In North Somerset, 21-year-old Aaron Hunt has been given permission to appeal against a High Court ruling which refused to halt cuts that threaten the youth club for disabled youngsters that he attends. His initial legal challenge, claiming the council had breached the Equality Act, was dismissed at the High Court in July 2012.

Early Intervention Grant part 2

Children’s Minister Edward Timpson has confirmed that the £150 million Early Intervention Grant top sliced by the Department for Education will be returned to local authorities in the form of an Adoption Reform Grant. It was revealed in September 2012 that £150m would “be excluded in 2013-14 and 2014-15 and retained centrally for future use in funding early intervention and children’s services”.

CYP Now has published analysis of local authority funding. It notes that the local government funding settlement for 2013/14 brought in average cuts to local authority funding of 1.7 per cent, but with the additional reductions for childcare and adoption, the Early Intervention Grant “will be reduced by 11 per cent on a like-for-like basis, from £1.919bn in 2012/13 to £1.709bn in 2013/14.” The analysis finds that eight of the ten most deprived areas have received the maximum Early Intervention Grant cut possible of 13%, while nine of the ten least deprived areas received the lowest cut possible of 8.7%.

Birmingham, Newcastle and North Lincolnshire

Birmingham City Council has published a consultation document outlining £110m of savings for 2013/14. This includes cuts of more than £23m from its children, young people and families budget, with voluntary sector services for children and young people seeing a £4.4m reduction as well as reductions to youth services and CAMHS. The West Midlands Social Work Action Network has said there has been a lack of consultation on plans to cut local child and adolescent mental health services (CAMHS) funding by two thirds and children’s preventative services by 38 per cent.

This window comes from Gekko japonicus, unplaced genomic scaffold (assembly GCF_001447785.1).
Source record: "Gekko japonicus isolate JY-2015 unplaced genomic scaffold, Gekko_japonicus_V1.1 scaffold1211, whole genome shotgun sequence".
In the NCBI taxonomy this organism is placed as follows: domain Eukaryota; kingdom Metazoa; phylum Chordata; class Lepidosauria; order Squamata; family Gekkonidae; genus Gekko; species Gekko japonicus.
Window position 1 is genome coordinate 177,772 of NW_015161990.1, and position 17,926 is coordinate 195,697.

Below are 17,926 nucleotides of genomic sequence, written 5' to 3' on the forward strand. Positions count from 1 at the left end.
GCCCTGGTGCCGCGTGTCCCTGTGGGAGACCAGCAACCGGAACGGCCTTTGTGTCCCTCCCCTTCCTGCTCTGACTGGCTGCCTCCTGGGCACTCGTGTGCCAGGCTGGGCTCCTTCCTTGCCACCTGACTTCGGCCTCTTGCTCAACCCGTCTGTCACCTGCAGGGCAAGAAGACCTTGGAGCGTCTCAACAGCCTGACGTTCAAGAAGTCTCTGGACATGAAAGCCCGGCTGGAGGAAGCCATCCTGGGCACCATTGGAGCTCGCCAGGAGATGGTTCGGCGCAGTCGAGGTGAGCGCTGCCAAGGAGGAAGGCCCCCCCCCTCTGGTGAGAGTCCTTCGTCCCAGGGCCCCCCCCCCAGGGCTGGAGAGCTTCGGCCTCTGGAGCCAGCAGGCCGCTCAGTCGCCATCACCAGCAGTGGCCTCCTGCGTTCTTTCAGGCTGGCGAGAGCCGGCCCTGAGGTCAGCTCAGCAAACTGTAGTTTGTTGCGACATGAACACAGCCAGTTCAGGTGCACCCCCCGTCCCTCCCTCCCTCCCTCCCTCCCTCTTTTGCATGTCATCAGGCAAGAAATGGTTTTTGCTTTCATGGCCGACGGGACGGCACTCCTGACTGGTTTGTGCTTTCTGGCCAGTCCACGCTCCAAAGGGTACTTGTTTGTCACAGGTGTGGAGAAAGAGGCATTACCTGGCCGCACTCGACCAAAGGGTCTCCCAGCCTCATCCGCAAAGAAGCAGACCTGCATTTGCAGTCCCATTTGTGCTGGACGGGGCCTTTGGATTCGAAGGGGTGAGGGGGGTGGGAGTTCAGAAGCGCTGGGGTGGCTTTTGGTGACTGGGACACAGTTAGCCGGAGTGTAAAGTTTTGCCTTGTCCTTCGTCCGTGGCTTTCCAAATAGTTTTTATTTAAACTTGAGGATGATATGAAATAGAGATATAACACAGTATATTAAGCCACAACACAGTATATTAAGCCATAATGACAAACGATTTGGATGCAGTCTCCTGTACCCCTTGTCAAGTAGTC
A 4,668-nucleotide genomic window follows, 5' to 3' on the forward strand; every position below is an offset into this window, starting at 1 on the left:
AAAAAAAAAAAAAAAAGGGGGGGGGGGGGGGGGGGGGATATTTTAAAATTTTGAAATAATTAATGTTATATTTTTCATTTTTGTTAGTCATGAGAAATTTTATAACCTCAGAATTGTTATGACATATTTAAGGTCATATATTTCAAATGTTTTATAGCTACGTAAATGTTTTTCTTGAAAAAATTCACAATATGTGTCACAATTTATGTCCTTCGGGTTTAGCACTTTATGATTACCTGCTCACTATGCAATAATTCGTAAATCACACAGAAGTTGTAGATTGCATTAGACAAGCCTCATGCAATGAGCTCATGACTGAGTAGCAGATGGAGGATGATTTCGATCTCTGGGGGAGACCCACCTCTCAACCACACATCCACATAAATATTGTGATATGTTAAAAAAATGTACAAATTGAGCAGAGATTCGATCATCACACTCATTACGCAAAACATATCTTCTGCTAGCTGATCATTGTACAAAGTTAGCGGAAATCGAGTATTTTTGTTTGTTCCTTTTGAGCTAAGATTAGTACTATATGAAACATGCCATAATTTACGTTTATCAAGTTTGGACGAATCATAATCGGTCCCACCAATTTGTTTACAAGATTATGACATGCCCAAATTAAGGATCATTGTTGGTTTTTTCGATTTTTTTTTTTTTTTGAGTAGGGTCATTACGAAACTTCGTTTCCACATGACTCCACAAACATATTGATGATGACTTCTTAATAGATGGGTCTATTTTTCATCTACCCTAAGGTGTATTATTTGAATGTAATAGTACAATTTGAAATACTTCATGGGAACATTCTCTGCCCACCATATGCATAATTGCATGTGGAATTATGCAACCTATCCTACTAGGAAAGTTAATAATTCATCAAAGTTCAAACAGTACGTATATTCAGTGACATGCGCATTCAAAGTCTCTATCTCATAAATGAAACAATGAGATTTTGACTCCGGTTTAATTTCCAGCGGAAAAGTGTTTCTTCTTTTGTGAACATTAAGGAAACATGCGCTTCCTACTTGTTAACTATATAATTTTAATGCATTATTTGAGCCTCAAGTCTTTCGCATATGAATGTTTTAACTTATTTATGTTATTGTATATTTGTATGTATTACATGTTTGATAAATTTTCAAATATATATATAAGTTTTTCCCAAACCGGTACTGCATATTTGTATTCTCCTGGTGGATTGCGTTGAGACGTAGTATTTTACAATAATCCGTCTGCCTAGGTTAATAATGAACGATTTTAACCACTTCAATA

Newcastle City Council has said it needs to find an extra £10m worth of cuts, on top of the £90m it already had to find. The Evening Chronicle reports that the council “is being forced to close libraries, swimming pools and cut youth services”. A letter to the Guardian said that Newcastle is also making a 100% cut to arts funding and closing 11 of its 18 public libraries, as well as reducing the play and youth services, “leaving children and young people without leisure, cultural or community facilities.”

North Lincolnshire Council is proposing to outsource the majority of existing youth service provision. Council documents seen by CYP Now “suggest the plans will save the council £150,000 during 2013/14 and result in an equivalent loss of eight full-time youth service posts, affecting 74 part-time staff in total.” A youth-worker’s blog said that the council plans to offer grants of £10,000 to applicants who want to run services. The council said that overall the youth services budget would stay as £600,000.

Essex, West Sussex, Berkshire and Hull

Southend Borough Council has admitted that cuts to local youth services are a key factor in the lack of use of a two-year old £2.9m youth centre. CYPNow reports that, “Some of the rooms at the Shoebury Youth Centre in Southend, including a computer room and recording studio, have been locked up because the facility is failing to attract young people in the area.”

West Sussex County Council has shut Oriel Youth Wing as part of its £2 million savings programme, but Oriel High School, where the youth wing was based, has now said it will be extending its own youth provision to replace what was lost.

A plan for a drop-in youth centre run by Crowthorne Baptist Church’s HopeZone has been withdrawn, “in light of recent objections from residents and fears about anti-social behaviour as a result of the centre”.

Hull City Council has said that up to 90 full-time equivalent posts in the children and young people’s service may be lost. The service is being asked to make £7.6 million of savings this year but forecasts suggest it will not meet that target – predicting a £3.1 million budget overspend.